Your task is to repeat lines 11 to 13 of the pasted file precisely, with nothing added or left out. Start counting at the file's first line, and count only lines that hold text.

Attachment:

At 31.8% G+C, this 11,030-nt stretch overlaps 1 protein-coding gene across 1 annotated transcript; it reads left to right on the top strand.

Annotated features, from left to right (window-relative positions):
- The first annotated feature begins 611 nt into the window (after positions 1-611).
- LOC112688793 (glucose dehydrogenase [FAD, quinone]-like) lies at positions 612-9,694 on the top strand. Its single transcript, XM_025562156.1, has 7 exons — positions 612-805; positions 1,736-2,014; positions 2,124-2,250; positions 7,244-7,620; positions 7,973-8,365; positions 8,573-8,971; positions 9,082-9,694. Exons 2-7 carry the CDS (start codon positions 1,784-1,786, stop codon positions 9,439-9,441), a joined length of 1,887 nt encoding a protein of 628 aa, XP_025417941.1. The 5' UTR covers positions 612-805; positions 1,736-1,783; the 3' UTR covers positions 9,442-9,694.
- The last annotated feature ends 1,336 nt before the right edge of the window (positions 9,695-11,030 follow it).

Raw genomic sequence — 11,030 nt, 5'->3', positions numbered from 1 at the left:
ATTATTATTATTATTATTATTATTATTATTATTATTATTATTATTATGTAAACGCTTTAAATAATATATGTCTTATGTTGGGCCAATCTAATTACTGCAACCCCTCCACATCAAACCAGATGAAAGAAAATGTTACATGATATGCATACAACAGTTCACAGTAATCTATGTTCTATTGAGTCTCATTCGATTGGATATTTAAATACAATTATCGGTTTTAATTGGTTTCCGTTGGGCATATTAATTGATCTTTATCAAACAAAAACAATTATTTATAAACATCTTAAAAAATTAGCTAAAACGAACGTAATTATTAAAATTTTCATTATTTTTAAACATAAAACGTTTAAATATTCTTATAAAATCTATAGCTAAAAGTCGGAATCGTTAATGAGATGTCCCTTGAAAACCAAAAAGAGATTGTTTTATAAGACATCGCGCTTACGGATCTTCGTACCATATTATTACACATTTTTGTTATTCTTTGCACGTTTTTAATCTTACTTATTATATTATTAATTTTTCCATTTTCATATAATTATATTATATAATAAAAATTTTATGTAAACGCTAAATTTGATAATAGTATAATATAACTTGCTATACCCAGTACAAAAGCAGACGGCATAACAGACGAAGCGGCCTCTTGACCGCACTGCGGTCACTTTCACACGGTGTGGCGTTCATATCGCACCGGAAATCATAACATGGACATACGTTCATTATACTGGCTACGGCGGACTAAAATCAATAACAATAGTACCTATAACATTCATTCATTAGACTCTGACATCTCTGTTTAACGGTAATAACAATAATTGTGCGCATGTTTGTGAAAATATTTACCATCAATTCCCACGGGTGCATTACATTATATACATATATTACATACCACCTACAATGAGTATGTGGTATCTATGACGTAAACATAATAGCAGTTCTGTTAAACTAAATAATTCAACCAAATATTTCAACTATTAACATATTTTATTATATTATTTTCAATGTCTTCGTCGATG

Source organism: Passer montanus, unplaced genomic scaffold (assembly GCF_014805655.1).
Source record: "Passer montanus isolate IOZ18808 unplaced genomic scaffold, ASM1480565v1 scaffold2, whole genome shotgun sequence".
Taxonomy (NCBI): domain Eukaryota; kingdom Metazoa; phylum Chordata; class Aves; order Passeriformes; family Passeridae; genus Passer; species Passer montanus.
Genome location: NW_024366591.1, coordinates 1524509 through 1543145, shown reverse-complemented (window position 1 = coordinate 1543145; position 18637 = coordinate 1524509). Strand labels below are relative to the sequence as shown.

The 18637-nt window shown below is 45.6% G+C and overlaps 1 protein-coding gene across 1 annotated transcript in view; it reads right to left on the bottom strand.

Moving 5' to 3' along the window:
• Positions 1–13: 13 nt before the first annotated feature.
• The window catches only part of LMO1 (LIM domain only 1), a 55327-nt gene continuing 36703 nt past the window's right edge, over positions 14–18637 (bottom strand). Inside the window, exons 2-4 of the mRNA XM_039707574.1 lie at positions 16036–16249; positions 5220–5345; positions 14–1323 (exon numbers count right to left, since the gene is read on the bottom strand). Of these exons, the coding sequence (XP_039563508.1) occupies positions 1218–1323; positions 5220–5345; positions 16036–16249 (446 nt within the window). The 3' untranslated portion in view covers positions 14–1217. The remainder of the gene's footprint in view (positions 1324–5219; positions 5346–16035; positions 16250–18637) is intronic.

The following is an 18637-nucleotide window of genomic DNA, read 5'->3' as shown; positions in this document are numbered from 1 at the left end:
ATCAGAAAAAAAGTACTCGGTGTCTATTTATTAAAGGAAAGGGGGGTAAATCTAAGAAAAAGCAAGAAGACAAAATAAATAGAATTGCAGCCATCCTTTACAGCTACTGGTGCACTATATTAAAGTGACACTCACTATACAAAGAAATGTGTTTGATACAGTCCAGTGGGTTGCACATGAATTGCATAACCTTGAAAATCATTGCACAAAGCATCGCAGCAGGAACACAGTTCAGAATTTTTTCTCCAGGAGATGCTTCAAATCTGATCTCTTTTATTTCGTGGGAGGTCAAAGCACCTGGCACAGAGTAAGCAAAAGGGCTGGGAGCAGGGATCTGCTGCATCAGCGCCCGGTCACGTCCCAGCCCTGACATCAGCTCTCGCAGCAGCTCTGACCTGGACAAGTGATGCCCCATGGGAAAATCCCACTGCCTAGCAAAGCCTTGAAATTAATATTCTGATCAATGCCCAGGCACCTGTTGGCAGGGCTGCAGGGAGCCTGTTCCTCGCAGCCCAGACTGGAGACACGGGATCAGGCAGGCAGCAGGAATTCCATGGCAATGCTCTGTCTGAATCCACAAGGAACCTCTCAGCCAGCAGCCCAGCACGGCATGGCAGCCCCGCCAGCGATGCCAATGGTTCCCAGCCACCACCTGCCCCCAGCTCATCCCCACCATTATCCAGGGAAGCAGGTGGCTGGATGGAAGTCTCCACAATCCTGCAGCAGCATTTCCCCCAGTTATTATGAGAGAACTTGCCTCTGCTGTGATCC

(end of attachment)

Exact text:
Genome location: NW_024366591.1, coordinates 1524509 through 1543145, shown reverse-complemented (window position 1 = coordinate 1543145; position 18637 = coordinate 1524509). Strand labels below are relative to the sequence as shown.

The 18637-nt window shown below is 45.6% G+C and overlaps 1 protein-coding gene across 1 annotated transcript in view; it reads right to left on the bottom strand.

Moving 5' to 3' along the window: